"I only know what you know about the agreement -- the potential agreement," Reid said. "I've been told -- a call came in from the White House during this meeting that there's no agreement, they're working toward an agreement. What I have to say is this: The President always talked about balance. That there had to be some fairness in this. That this can't be all cuts. There has to be a balance. There has to be some revenue in the cuts. My caucus agrees with that. I hope the President sticks with that. I'm confident he will."
Exiting the meeting, Senate Budget Committee chairman Kent Conrad (D-ND) explained why Lew came to speak to the caucus -- to narrow the growing rift between the White House and the Senate.
"He was invited to come and talk about where the situation is," Conrad said. "And people expressed to him things they're very much concerned about. He repeated what the President has said publicly and privately repeatedly: That he thinks we need a 'big deal' to deal with the debt and that we also need to extend the debt limit."
He added that he doubts a large deficit reduction pass the Senate without new revenue.
"Obviously I don't [think it could]," he said.
Multiple Senate Democrats, including Dianne Feinstein (D-CA) and John Kerry (D-MA) expressed a preference for raising the debt limit along with a modest package of spending, and following on that with a bigger deficit reduction plan modeled on the Gang of Six proposal.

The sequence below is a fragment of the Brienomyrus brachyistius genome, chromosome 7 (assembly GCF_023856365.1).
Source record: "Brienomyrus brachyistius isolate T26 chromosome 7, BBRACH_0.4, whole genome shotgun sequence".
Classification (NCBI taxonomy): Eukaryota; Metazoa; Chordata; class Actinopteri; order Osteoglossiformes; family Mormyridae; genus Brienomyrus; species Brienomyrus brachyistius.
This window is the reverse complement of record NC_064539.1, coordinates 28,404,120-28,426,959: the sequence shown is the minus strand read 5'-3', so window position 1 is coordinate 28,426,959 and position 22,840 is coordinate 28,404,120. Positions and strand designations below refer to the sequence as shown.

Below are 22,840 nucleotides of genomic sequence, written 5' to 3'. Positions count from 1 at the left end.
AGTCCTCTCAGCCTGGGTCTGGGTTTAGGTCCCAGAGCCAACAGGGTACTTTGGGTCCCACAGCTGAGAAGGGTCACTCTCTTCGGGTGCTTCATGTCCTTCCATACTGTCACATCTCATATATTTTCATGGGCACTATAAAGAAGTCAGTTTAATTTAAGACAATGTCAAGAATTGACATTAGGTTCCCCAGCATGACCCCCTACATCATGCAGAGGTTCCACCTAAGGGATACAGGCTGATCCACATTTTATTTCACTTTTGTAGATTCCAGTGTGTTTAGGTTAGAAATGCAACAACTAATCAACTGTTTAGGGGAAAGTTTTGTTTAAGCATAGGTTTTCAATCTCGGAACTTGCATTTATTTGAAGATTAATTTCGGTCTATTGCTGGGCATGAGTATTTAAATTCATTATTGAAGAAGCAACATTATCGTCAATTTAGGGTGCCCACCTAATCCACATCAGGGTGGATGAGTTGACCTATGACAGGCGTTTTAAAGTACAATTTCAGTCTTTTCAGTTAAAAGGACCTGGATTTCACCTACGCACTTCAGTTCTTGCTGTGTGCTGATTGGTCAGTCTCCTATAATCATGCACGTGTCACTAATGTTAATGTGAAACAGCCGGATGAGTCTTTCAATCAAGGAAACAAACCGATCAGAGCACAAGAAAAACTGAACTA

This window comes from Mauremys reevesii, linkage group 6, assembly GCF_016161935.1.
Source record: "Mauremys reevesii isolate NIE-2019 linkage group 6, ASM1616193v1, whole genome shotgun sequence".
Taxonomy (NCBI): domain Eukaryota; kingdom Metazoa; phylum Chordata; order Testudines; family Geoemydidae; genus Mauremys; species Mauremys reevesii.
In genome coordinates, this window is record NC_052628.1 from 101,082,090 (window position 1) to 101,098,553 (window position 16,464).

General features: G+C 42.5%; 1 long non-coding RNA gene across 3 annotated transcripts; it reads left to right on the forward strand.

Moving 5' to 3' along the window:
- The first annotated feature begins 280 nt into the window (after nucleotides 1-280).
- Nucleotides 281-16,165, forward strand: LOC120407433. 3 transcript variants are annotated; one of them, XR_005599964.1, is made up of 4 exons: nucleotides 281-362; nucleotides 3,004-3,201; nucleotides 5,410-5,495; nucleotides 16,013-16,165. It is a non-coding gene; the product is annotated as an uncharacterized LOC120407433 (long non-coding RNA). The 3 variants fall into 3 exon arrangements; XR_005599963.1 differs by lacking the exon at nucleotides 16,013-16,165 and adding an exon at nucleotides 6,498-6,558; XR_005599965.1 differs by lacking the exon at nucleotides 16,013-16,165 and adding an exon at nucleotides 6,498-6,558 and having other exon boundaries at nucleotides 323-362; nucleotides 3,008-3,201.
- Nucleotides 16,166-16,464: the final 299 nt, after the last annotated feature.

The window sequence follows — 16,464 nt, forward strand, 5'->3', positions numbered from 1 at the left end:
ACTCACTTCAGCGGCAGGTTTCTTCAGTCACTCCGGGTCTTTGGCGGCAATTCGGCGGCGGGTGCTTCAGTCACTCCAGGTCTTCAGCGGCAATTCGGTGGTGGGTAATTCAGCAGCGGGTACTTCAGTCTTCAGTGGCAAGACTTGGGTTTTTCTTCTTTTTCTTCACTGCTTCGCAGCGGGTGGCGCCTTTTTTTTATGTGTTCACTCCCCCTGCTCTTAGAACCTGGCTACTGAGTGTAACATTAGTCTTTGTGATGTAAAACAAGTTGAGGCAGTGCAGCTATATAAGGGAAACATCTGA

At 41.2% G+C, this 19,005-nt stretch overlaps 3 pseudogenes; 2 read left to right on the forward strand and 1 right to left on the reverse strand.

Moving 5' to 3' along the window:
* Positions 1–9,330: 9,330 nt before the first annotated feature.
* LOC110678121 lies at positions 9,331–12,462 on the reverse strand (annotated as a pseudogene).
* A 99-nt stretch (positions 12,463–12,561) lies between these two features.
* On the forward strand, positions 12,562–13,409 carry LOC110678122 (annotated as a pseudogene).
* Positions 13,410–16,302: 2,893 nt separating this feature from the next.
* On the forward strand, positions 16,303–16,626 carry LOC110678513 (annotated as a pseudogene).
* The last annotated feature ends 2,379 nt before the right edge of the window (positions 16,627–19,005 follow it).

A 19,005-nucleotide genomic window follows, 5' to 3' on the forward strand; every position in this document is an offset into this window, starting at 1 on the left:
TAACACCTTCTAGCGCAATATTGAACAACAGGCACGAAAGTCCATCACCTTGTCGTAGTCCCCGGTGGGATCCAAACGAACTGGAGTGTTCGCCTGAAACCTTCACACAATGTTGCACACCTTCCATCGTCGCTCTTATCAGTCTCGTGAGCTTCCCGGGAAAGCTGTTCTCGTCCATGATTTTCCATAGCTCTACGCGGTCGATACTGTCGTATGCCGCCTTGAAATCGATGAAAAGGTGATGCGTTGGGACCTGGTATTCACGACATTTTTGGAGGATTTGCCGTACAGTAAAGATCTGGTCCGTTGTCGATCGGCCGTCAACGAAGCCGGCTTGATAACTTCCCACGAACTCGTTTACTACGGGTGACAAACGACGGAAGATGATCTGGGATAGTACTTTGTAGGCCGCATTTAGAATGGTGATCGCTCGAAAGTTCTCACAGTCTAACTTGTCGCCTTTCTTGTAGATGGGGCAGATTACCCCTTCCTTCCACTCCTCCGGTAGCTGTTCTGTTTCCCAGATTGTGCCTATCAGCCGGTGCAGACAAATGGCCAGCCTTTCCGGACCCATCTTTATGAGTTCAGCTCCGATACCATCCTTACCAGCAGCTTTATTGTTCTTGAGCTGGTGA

"We have ground to make up between the president and the senate," said Sen. Frank Lautenberg (D-NJ). "When they have ground to make up it means there could be a little separation between the two of you."
At this point, Democrats are hoping they're popping a trial balloon -- proving to both Obama and Boehner that a no-revenue idea can't pass. The other, worse option, would be if Obama tried to squeeze an agreement with Boehner through Congress with a debt default looming.
One Democratic operative close to principals in the talks put it this way: "It is now up to Reid and Pelosi to have the courage to defend Democratic values and say no to a deal that will eviscerate Medicare and Social Security. Will they?"
UPDATE: A nearly two-hour meeting of Democratic leaders at the White House broke up without any result being announced. Democratic aides were also tight-lipped. No read-outs have so far been released.